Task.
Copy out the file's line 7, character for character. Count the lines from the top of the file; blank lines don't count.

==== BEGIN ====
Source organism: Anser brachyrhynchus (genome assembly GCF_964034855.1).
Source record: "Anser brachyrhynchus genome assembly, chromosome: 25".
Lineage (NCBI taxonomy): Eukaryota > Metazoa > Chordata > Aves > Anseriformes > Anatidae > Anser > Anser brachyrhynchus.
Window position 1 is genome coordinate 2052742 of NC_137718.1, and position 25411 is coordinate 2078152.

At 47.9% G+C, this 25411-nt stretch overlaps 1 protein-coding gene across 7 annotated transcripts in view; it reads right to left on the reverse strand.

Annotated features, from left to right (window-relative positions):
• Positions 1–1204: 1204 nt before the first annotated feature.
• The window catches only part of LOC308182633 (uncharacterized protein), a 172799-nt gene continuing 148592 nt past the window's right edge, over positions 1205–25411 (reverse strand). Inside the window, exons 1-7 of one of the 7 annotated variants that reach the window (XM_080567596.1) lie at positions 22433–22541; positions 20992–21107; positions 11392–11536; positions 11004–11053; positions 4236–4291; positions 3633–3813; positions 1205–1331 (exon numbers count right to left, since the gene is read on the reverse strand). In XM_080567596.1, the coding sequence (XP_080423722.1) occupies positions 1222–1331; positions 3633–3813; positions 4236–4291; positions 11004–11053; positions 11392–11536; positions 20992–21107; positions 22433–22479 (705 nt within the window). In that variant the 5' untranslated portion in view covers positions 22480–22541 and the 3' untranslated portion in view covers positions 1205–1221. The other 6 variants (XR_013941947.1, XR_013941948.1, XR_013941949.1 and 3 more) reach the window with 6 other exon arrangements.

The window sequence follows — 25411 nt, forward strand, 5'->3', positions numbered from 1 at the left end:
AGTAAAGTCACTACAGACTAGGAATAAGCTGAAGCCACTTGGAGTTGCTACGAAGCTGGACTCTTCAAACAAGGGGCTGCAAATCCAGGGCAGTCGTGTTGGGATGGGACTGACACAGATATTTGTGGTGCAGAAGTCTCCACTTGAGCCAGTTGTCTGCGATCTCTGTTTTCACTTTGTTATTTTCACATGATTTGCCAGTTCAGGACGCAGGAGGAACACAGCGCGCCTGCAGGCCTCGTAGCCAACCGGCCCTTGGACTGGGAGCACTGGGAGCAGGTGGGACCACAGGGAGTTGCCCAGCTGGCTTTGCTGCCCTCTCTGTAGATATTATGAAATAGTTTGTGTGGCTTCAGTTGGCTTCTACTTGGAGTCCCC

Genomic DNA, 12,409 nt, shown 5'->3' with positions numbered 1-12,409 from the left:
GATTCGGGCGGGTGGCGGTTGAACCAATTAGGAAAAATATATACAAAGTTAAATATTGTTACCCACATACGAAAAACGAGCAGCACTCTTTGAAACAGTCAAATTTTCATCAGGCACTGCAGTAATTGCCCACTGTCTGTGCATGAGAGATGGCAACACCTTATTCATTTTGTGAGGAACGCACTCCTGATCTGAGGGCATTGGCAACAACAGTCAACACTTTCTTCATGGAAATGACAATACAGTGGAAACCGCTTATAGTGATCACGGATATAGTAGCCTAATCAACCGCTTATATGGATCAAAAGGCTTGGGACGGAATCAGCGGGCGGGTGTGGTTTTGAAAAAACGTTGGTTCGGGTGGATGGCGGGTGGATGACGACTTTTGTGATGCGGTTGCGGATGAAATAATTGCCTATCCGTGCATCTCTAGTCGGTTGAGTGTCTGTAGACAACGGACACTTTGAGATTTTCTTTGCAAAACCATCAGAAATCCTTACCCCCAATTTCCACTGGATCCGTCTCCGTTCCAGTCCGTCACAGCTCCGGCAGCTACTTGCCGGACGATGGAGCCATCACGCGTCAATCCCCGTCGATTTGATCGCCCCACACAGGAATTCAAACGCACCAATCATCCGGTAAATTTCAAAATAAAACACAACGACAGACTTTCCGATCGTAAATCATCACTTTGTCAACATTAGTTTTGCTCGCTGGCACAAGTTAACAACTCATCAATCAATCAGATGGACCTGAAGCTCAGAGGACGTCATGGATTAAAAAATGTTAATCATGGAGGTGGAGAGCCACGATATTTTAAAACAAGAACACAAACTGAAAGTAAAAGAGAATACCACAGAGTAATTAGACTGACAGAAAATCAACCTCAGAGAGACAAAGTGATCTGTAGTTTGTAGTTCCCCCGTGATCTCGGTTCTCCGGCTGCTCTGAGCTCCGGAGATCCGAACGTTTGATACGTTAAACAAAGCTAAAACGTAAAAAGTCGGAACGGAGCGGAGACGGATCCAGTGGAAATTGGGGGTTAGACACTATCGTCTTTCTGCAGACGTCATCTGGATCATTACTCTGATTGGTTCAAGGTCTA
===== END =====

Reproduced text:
• Positions 1–1204: 1204 nt before the first annotated feature.